Let me show you it.

I've contributed over at the ever-amazing Alphamom today for the spankin' new "Alphamom Guide to Everything (in five easy steps!)." It's a handy compilation of usable advice in short form comprised by some cool wimmins of the Web.

Now go read about how there's no shame in buying Mountain Holler instead of Mountain Dew.

One, two, Thomas is coming for you

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My parents like purchase the loudest, most aggravating toys ever created for the boys. My mother thinks nothing of taking the boys to Target or Toys-R-Us and allowing them to pick out toys, something I never do because I am more like my step-father. He will wake at the crack of dawn and visit all the major flea markets and yard sales in town, scouring for treasures. Sometimes he'll bring Liam with him. This is how Liam got his ridiculous screen-printed t-shirt of two wolves howling with a native American's face silhouetted in the moonlight sky. It's also how we got Thomas the Possessed Train, pictured above.


I am not a 'fraidey cat but if I'm awake by myself at night and I hear a creepy CHOO CHOO whistle coming from somewhere in the house, my business will be slightly freaked-out. The other night, while Chris worked late and the boys were fast asleep, I worked on a few deadlines while C-Span droned on in the background. Suddenly Thomas started up with his CHOO CHOOO, CHOO CHOOing and by the time I located him in the bottom of the kids' toy basket, he'd stopped. I placed him on top of the basket, sat back down, and five minutes later CHOO CHOO all over again. As soon as I got up and took a step, it stopped. This went on for an hour. It stopped the second I stood up. I'd fake-flinch and it would stop. Touche, Thomas. 


I finally removed the batteries and laid it on the floor. I sat back down again, and when I looked over at it later its shuttered eyes flipped open. It may or may not have also rolled its eyes and given me the finger, which I realize is anatomically impossible for a train but this train is possessed. I'd send it back to my parents' house with the boys when next they visit, but it would only retaliate by rolling all the way back up to the city to kill us all in our sleep.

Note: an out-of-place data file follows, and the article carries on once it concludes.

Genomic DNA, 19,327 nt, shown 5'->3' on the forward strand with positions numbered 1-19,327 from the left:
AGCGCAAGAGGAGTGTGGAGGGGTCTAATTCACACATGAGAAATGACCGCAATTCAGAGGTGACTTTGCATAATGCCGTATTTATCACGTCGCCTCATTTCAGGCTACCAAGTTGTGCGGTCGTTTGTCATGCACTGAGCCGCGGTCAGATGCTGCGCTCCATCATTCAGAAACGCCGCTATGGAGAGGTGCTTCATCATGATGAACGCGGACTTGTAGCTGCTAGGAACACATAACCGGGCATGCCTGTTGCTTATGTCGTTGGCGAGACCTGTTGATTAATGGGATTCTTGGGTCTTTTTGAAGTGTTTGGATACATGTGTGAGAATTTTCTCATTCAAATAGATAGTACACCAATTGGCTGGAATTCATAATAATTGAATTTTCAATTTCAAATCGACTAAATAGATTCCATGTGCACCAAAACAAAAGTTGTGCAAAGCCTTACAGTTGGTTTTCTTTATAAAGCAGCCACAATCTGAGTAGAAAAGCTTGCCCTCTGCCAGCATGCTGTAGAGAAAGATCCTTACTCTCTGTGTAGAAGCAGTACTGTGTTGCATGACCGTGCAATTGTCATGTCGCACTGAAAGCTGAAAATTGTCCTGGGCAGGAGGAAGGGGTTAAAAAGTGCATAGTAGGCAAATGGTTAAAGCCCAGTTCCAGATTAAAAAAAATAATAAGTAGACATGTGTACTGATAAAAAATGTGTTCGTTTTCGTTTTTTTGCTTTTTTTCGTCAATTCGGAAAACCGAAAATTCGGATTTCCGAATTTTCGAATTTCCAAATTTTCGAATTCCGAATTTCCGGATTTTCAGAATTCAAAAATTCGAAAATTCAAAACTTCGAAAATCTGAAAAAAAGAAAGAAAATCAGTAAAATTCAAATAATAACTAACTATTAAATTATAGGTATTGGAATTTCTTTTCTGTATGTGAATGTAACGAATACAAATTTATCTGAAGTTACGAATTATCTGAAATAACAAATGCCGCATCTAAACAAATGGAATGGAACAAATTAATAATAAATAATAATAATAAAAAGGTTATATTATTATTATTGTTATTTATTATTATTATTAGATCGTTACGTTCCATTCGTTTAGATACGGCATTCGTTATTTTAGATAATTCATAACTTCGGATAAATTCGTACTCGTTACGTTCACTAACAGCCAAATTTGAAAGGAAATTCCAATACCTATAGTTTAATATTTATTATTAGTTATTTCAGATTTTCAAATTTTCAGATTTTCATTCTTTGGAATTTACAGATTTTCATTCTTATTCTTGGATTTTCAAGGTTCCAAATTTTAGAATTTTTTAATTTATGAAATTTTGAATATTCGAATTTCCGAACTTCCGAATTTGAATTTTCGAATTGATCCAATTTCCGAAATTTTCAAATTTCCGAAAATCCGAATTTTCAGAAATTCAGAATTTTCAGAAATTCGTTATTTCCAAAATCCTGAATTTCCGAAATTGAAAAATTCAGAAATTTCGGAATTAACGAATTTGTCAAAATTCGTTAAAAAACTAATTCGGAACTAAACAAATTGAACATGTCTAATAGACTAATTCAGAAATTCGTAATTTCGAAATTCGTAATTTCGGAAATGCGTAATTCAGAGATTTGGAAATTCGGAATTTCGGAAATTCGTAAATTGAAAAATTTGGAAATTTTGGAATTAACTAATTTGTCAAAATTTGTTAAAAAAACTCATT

Unrelated: In just a bit Chris and I will be dining as guests at a fundraiser with President Bush that we couldn't afford to get into were we not guests. I will work hard to not embarrass myself in any fashion.

So yesterday my PD calls and is all "Hey, so you interested in riding in the Sarah Palin motorcade and rolling with the press corps all day tomorrow?" and I'm all, "Did you not know who you hired when you offered me a job at your station?" and he was all "Great! It's settled!"


And then I was happy.


And then there was a period of time when I wasn't so happy because I had several different people telling me several different things, one of which was "No, you can't come, but you can stand and wave at the airport and then we'll see you at the rally afterwards."


But me being who I am, which is irrationally tenacious, I'm back on the motorcade and will be rolling with people way above my league for the majority of tomorrow. Were I not so naive perhaps I'd be nervous. But I'm not! I'm a person! And they're all people, too! And we all put our pants on one leg at a time!


"I put my pants on just like the rest of you -- one leg at a time. Except, once my pants are on, I make gold records."


Shut up, fake Bruce Dickenson.


One of them told me that there wasn't anything to cover at that time but hi, riding along with the VP candidate on the way to a historic debate with the potential to fire off one question or glean something from the corps? I disagree. The Midwest McCain campaign director called me a bit ago to confirm the above and I went all classic talk radio with "LISTEN TO ME OVERSHARE! I can talk for FOREVER!" and when we I were was done talking she literally said "Oookay!"


Ohmyword I wish I were joking. But I'm not! Story of my life! Invite me to your parties!


I'm terrified that I'll get to the airport and Secret Service will tackle me or something and put a hole in my leggings. That I am wearing. With a nice long sweater and boots. Because I get cold and it's going to be a long day. Or that all the news hounds in their suits who chase the trails daily will laugh at me. The anxiety level is right up there with my first day of kindergarten.